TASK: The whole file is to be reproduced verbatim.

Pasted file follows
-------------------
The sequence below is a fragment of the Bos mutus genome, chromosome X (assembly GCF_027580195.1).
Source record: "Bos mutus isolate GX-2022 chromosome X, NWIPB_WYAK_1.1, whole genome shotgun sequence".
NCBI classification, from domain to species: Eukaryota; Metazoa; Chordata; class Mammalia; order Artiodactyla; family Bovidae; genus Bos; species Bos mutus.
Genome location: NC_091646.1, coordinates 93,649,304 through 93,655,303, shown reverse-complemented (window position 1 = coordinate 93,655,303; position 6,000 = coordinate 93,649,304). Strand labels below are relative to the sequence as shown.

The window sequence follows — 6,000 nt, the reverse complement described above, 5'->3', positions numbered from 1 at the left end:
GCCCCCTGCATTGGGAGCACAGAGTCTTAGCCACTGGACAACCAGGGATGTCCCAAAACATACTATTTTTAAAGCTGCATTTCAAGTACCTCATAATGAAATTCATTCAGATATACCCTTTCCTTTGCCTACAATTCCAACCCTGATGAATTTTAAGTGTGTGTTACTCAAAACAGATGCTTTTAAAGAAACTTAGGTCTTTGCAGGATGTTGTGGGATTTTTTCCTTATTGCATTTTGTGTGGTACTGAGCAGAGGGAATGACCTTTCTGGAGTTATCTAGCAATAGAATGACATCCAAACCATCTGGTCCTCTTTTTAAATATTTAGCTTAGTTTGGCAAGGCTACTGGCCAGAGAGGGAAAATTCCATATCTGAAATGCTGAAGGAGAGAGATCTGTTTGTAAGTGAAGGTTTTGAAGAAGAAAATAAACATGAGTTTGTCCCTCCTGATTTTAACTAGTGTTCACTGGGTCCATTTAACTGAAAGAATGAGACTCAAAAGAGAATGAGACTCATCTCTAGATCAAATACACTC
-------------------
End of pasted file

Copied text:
The sequence below is a fragment of the Bos mutus genome, chromosome X (assembly GCF_027580195.1).
Source record: "Bos mutus isolate GX-2022 chromosome X, NWIPB_WYAK_1.1, whole genome shotgun sequence".
NCBI classification, from domain to species: Eukaryota; Metazoa; Chordata; class Mammalia; order Artiodactyla; family Bovidae; genus Bos; species Bos mutus.
Genome location: NC_091646.1, coordinates 93,649,304 through 93,655,303, shown reverse-complemented (window position 1 = coordinate 93,655,303; position 6,000 = coordinate 93,649,304). Strand labels below are relative to the sequence as shown.

The window sequence follows — 6,000 nt, the reverse complement described above, 5'->3', positions numbered from 1 at the left end:
GCCCCCTGCATTGGGAGCACAGAGTCTTAGCCACTGGACAACCAGGGATGTCCCAAAACATACTATTTTTAAAGCTGCATTTCAAGTACCTCATAATGAAATTCATTCAGATATACCCTTTCCTTTGCCTACAATTCCAACCCTGATGAATTTTAAGTGTGTGTTACTCAAAACAGATGCTTTTAAAGAAACTTAGGTCTTTGCAGGATGTTGTGGGATTTTTTCCTTATTGCATTTTGTGTGGTACTGAGCAGAGGGAATGACCTTTCTGGAGTTATCTAGCAATAGAATGACATCCAAACCATCTGGTCCTCTTTTTAAATATTTAGCTTAGTTTGGCAAGGCTACTGGCCAGAGAGGGAAAATTCCATATCTGAAATGCTGAAGGAGAGAGATCTGTTTGTAAGTGAAGGTTTTGAAGAAGAAAATAAACATGAGTTTGTCCCTCCTGATTTTAACTAGTGTTCACTGGGTCCATTTAACTGAAAGAATGAGACTCAAAAGAGAATGAGACTCATCTCTAGATCAAATACACTC